Do you struggle with bugs that are difficult to replicate and isolate? Most embedded software developers encounter such problems now and then. With increasingly complex multi-threaded RTOS-based systems, such issues are likely to become more and more common in the future. They can be very difficult and time consuming to solve, and sometimes developers resort to speculative fixes, that perhaps just moves the problem. Full understanding often requires the ability to observe the detailed software behavior over extended periods of time. This can be achieved with software tracing, but may result in huge traces that are difficult to analyze.
If you are familiar with Percepio Tracealyzer, you know it allows for recording a trace of your embedded software over long periods, by streaming the trace data to your host PC for visualization and analysis. In Tracealyzer v3.x there is however a practical limitation on how large trace files that could be analyzed, due to RAM usage and loading times. It works great on traces with several million events, as long as you have enough RAM in your PC. But the trace length is in practice limited to 20-60 minutes on typical computers.
This has now changed. The upcoming Tracealyzer v4.0 release (feb 2018) brings several major improvements, including “long trace support” – practical ability to analyze huge traces, spanning many hours, days or even weeks. The screenshot below shows an excerpt from a 10 hour trace displayed in Tracealyzer 4, that was loaded in a few minutes on a standard PC. In contrast, analyzing this 10-hour trace with Tracealyzer 3 would require hundreds of GB of RAM and several hours loading time.
How is this is possible? The trick is to avoid loading the entire trace into memory. When opening a large trace file in Tracealyzer 4, you now get a preview window showing high-level metrics such as CPU load, where you may select a relevant section from the trace and only load that part, say a few seconds or minutes of data. You may still load the full trace if you prefer, but often you are only interested in a small subset of the trace. Although the preview metrics don’t tell you exactly where your bugs are located, they reveal significant changes in the software behavior that could be of interest. Just select an interesting section and hit the “Open” button for a closer look (e.g. using the trace view shown above).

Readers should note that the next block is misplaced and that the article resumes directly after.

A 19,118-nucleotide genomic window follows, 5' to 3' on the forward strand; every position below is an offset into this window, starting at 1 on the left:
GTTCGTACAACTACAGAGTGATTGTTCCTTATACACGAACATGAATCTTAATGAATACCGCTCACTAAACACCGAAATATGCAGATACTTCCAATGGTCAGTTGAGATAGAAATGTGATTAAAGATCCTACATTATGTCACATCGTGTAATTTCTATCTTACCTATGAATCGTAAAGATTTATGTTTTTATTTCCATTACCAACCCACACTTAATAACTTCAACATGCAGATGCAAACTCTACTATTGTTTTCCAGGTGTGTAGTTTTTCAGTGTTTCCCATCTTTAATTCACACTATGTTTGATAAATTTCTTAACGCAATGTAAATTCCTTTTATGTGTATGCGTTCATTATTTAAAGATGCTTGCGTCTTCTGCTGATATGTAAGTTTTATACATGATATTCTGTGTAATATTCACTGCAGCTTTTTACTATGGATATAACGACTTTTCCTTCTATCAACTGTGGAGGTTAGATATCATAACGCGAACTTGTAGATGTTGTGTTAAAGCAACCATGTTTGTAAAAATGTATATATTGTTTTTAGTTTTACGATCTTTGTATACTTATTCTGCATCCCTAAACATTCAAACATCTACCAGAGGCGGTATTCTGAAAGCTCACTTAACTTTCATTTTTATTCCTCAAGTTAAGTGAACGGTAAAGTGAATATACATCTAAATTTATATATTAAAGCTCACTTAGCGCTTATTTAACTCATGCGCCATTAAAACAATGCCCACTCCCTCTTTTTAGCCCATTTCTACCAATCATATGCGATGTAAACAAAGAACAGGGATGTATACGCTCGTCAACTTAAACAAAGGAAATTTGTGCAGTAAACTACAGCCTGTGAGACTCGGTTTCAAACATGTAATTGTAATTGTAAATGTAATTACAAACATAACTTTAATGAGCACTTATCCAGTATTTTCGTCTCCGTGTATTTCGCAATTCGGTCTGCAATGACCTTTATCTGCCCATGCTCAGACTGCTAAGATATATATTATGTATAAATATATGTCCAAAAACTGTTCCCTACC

Generating this preview is much faster than doing a full load of the entire trace, and can be done in the background while recording. The memory usage of the preview generation is small and constant, independent on the trace length. If the preview data is already available, the preview window opens directly, otherwise it is quickly generated. In my experiments, it took 15 seconds to generate a preview of a 1-hour trace (17.9 million events), and this scales linearly with the trace length. In the initial v4.0 release, the preview window provides two graphs, shown above. The CPU Load graph shows the amount of processor time used by application tasks (all except the idle task), while the Events graph shows the rate of recorded events.